It is professional misconduct for a lawyer to:
(a) violate or attempt to violate the Rules of Professional Conduct, knowingly assist or induce another to do so, or do so through the acts of another;
(b) commit a criminal act that reflects adversely on the lawyer's honesty, trustworthiness or fitness as a lawyer in other respects;
(c) engage in conduct involving dishonesty, fraud, deceit or misrepresentation;
(d) engage in conduct that is prejudicial to the administration of justice;
(e) state or imply an ability to influence improperly a government agency or official or to achieve results by means that violate the Rules of Professional Conduct or other law; or
(f) knowingly assist a judge or judicial officer in conduct that is a violation of applicable rules of judicial conduct or other law.
 A lawyer who, in the course of representing a client, knowingly manifests by words or conduct, bias or prejudice based upon race, sex, religion, national origin, disability, age, sexual orientation or socioeconomic status, violates paragraph (d) when such actions are prejudicial to the administration of justice. Legitimate advocacy respecting the foregoing factors does not violate paragraph (d). A trial judge's finding that peremptory challenges were exercised on a discriminatory basis does not alone establish a violation of this rule.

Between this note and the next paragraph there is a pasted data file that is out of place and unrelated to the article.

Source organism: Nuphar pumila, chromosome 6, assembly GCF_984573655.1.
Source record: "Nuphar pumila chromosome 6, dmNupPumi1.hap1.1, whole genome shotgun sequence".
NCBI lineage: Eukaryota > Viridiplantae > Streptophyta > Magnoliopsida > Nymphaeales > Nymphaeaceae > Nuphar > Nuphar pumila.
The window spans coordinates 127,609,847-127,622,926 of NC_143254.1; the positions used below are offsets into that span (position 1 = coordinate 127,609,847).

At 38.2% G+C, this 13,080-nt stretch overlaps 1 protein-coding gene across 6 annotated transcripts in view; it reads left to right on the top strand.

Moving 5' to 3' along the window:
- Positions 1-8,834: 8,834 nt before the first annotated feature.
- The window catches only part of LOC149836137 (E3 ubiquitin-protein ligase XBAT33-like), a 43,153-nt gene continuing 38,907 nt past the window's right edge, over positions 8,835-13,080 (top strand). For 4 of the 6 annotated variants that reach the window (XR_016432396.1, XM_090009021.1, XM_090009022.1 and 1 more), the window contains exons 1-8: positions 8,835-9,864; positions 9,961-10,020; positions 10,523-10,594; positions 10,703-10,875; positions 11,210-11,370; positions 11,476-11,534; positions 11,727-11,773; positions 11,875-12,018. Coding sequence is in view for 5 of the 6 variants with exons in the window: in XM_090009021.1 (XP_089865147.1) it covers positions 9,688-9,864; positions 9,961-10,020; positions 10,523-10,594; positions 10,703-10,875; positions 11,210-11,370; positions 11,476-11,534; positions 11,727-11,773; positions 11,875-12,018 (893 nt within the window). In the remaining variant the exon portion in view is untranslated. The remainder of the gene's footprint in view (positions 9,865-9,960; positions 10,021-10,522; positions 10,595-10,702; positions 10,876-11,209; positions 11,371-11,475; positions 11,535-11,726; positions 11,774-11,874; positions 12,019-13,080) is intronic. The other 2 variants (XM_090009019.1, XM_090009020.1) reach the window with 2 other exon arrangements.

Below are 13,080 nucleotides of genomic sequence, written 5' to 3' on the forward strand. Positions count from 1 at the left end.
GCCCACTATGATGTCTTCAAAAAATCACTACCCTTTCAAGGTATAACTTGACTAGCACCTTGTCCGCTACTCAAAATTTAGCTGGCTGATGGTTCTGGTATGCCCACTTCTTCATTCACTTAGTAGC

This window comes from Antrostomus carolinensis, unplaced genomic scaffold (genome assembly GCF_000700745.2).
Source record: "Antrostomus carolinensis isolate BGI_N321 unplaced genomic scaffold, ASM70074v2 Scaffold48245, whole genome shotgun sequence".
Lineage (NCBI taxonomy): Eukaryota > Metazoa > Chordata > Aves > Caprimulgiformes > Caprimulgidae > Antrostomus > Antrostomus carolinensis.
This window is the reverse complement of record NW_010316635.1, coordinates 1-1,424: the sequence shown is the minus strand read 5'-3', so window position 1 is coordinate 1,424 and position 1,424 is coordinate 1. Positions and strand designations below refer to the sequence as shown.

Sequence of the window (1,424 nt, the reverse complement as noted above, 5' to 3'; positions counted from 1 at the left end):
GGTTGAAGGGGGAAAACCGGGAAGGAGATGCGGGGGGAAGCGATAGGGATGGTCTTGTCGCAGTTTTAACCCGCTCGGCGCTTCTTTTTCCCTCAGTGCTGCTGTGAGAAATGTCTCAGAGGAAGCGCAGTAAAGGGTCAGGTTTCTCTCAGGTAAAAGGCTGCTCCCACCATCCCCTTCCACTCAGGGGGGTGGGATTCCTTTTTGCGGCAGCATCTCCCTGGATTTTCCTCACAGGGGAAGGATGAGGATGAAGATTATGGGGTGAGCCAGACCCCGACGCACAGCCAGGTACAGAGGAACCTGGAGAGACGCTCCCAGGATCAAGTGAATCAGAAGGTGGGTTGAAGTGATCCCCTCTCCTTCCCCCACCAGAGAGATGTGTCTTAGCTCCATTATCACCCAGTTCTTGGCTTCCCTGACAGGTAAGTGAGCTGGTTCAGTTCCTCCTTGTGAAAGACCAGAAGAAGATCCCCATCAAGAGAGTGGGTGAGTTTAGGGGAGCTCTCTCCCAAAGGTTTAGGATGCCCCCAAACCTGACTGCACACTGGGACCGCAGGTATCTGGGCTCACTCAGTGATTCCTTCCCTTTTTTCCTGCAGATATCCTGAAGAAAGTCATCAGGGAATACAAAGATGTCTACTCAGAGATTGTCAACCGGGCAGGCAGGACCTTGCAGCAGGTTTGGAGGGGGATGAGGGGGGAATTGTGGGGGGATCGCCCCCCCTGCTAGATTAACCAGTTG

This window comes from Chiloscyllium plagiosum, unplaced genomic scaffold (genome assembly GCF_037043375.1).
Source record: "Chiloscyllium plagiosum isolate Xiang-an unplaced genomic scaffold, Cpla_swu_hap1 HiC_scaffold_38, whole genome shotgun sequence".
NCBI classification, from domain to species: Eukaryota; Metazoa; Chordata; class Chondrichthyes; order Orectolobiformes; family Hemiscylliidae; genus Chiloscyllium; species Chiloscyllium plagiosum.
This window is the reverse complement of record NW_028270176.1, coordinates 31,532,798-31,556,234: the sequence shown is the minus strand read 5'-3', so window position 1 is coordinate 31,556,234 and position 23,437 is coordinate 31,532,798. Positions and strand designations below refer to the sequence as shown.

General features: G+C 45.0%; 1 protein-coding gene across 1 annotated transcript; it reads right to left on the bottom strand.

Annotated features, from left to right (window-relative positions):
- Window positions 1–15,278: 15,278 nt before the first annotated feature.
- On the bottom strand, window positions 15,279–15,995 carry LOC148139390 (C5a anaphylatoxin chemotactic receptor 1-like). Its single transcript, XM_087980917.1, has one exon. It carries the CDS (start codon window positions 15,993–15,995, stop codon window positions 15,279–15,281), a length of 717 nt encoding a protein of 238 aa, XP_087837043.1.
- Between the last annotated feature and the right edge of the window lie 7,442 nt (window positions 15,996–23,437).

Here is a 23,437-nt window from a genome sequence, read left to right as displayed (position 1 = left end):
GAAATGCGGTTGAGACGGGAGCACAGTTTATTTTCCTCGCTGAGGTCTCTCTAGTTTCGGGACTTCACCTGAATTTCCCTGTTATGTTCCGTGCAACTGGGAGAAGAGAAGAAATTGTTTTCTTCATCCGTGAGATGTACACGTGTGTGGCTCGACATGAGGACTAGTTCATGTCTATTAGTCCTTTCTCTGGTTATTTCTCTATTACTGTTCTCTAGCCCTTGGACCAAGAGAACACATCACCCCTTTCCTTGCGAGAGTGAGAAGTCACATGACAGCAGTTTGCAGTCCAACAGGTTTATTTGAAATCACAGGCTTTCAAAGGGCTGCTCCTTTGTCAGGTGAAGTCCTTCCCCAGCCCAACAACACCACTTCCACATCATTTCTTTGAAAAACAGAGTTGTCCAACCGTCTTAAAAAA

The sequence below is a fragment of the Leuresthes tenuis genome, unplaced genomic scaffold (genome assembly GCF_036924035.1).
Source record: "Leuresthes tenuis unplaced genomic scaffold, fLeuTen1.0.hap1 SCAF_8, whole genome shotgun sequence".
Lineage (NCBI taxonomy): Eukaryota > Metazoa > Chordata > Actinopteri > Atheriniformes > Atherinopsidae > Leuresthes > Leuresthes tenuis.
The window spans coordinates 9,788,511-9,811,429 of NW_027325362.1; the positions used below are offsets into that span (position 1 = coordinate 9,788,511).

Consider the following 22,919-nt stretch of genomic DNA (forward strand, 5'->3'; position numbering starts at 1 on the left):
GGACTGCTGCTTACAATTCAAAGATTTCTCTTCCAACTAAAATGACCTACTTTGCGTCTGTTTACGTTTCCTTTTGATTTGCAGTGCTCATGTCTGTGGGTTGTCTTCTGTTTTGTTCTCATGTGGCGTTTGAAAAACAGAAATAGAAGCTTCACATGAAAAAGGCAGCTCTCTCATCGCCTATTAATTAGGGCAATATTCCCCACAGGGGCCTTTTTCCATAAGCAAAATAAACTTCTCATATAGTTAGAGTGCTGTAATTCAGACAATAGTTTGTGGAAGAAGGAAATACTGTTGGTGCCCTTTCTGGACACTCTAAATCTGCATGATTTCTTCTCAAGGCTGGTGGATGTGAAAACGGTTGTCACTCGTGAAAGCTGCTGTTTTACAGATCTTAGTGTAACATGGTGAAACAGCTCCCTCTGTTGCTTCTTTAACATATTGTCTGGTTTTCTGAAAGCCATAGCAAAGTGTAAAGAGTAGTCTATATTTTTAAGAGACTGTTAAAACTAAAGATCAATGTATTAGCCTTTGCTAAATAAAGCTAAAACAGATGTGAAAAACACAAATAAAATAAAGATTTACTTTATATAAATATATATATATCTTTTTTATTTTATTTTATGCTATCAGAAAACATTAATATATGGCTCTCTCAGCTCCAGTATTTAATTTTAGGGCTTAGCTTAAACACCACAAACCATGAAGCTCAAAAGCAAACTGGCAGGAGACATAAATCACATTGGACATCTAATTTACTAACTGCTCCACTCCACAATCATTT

Thomas D., and Ronald D. Rotunda, eds. 2005 Selected Standards on
Who defines "legitimate advocacy"? Since this is a rule on reporting, this initial assessment is made by whomever chooses to report an attorney for allegedly violating the rule. The state licensing board would then, I presume, decide whether the accused attorney's advocacy falls within "legitimate" grounds.
I must be skeptical of how legitimate is defined, by whomever defines it, because I fear that it is too easily definable narrowly to exclude advocacy of viewpoints not socially acceptable. While I can easily foresee our Solicitor General's advocacy against gay marriage being considered legitimate by state authorities, I can just as easily see how advocacy of attorneys for the Catholic Church or attorneys for associations with Catholic affiliation may not be considered legitimate advocacy. Yes?
Upon my first reflection, I too quickly thought the "legitimate advocacy" disclaimer eviscerated the rule, but upon further reflection my assessment has changed. I see now how the disclaimer may be used to enforce the rule discriminately.